Finally, the Malaysian culture will have impact on HE Engineering’s culture and hence other practices. As a result, organisational culture will have a major impact on the performance of HS Engineering in Malaysia. HS Engineering must understand the Malaysian culture and its differences in comparison to the UK culture in its attempt to exploit the opportunity in the country (Snir & Harpaz, 2009). The uniqueness of Malaysia is therefore more of an undermining factor to the presented opportunity in the East. Strategic adaptation is inevitable (Sternard, 2011).
Recommendations and conclusion
In hindsight, issues relating to the market and management issues affecting the company as well as the decision making process give rise to the recommendations below:
- The Oldham site remains open because of the tax incentive and it also employs a high skilled labour force which might be difficult to replace
- The Wolverhampton to be merged with the Leeds branch since they all specialise in the production of the same automotive parts
- There are also hidden set-up costs that may not be outlined and the cost of managing a business offshore is more likely to be higher. Moving operations to the far east is susceptible to counterfeiting of intellectual property which is a huge problem affecting overseas production, for example apple corporation. This can make the overall cost to skyrocket.
- Malaysia is a high context culture which engages emotions whereas a low context culture such as The UK is more logical and less personal. This may hinder communication between the managers of the company and that of the Malaysian employees or executives. To overcome this problem HS Engineering should train its managers if the decision to move operation is overseas is finalised through CCT (Cross Cultural Training) to enhance their confidence in communicating with their Malaysians counterparts and to reduce culture shock
The loss of manufacturing control and flexibility is an issue that needs to be addressed and proper measures put in place to safeguard any mishaps .This can be a huge detriment in relocating production overseas
Black, J. R. 2003. Organisational Culture: Creating the Influence Needed for Strategic Success. London: Universal Publishers.
Fitzgerald H. (2013). Disadvantages of Relocating a Factory Overseas. Available: http://www.ehow.com/info_8655059_disadvantages-relocating-factory-overseas.html. Last accessed 08/04/2013.
Gerhard, F. & Sylvia, M. 2004. Issues of Time in International, Intercultural Management: East and Central Europe from the perspective of Austrian Managers. Journal of East European Management Studies, 9(1): 61-84
Manzon, Gil B .(2005). Relocation of operations. Journal of Business Research. 58 (7), 981-988.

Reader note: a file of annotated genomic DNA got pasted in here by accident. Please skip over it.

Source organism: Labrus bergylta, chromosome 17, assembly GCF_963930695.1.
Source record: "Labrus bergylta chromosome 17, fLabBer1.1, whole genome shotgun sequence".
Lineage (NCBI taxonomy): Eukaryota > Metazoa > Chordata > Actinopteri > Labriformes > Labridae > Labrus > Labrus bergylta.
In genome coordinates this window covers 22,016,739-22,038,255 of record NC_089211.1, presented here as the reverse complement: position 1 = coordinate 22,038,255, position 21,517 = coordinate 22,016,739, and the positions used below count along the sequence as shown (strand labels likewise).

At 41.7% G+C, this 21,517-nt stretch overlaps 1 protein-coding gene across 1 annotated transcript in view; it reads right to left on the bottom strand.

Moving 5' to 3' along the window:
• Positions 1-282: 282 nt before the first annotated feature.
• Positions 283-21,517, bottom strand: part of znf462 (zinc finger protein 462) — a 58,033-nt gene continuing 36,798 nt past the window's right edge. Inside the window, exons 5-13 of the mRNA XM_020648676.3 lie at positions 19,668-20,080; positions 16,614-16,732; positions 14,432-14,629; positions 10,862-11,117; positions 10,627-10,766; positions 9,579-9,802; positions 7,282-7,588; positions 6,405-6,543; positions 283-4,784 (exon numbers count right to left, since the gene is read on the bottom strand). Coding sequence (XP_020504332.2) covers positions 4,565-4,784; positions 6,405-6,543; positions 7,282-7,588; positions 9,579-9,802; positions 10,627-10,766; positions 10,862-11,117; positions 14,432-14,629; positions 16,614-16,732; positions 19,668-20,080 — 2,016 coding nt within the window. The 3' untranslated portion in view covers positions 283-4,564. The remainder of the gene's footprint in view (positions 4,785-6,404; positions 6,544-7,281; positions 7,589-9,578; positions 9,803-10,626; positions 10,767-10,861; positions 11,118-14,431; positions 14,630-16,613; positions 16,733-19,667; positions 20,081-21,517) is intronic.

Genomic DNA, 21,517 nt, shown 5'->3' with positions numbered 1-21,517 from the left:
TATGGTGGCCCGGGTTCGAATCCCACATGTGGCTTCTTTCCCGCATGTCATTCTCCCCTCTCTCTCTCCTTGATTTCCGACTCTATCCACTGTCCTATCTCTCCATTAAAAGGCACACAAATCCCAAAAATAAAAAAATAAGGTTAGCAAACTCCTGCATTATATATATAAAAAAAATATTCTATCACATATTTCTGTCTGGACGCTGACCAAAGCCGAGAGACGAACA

Moran, T. H., Harris, R. P. & Moran, V. S. 2011. Managing Cultural Differences: Global Leadership Strategies for Cross: Leadership Skills and Strategies for Working in a Global World. Harlow: Routledge
Roberto Pedersini. (2006 ). Relocation of production and industrial relations. Available: http://www.eurofound.europa.eu/eiro/2005/11/study/tn0511101s.htm. Last accessed 08/04/2013
Schein, E. 2010. Organisational Culture and Leadership. London: Sage Publications.
Schneider C. Susan. (2003). Managing Across Cultures. Harlow: Prentice Hall.
Schneider Benjamin, Ehrhart G. Mark & Macey H. William. 2013 Organisational Climate and Culture. Annual Review of Psychology, 64: 361-388.
Snir, R & Harpaz, I. 2009. Cross-Cultural Differences Concerning Heavy Work Investment. Cross-Cultural Research,43(4): 309-319. [Online] Available at http://ccr.sagepub.com/content/43/4/309. [Accessed 3 May 2013]
Sternard, D. 2011. Strategic Adaptation: Cross-Cultural Differences in Company Responses to an Economic Crisis. Berlin: Springer.
Spitz, H. H., Segall, H. M. & Campbell, 2000. T. D. Cross-Cultural Differences. American Association for the Advancement of Science,140 (3565) [Online] Available at http://www.jstor.org.proxyau.wrlc.org/stable/1710951[Accessed 2 May 2013]
Swenson,L.D. (2005). Overseas Assembly and Country Sourcing Choices. Journal of International Economics. 66 (1), 107-130.
The BBC. (2013) Malaysia Profile. [Online] Available at http://www.bbc.co.uk/news/world-asia-pacific-15356257 [Accessed 7 May 2013]
The Hofstede Centre (n.d) United Kingdom in Comparison with Malaysia. [Online] Available at http://geert-hofstede.com/united-kingdom.html [Accessed 2 May 2013]
Walter DeGruyter GmBH &KG. (1998). Origins & Weaknesses. Organisation Culture. Unknown (12), 453.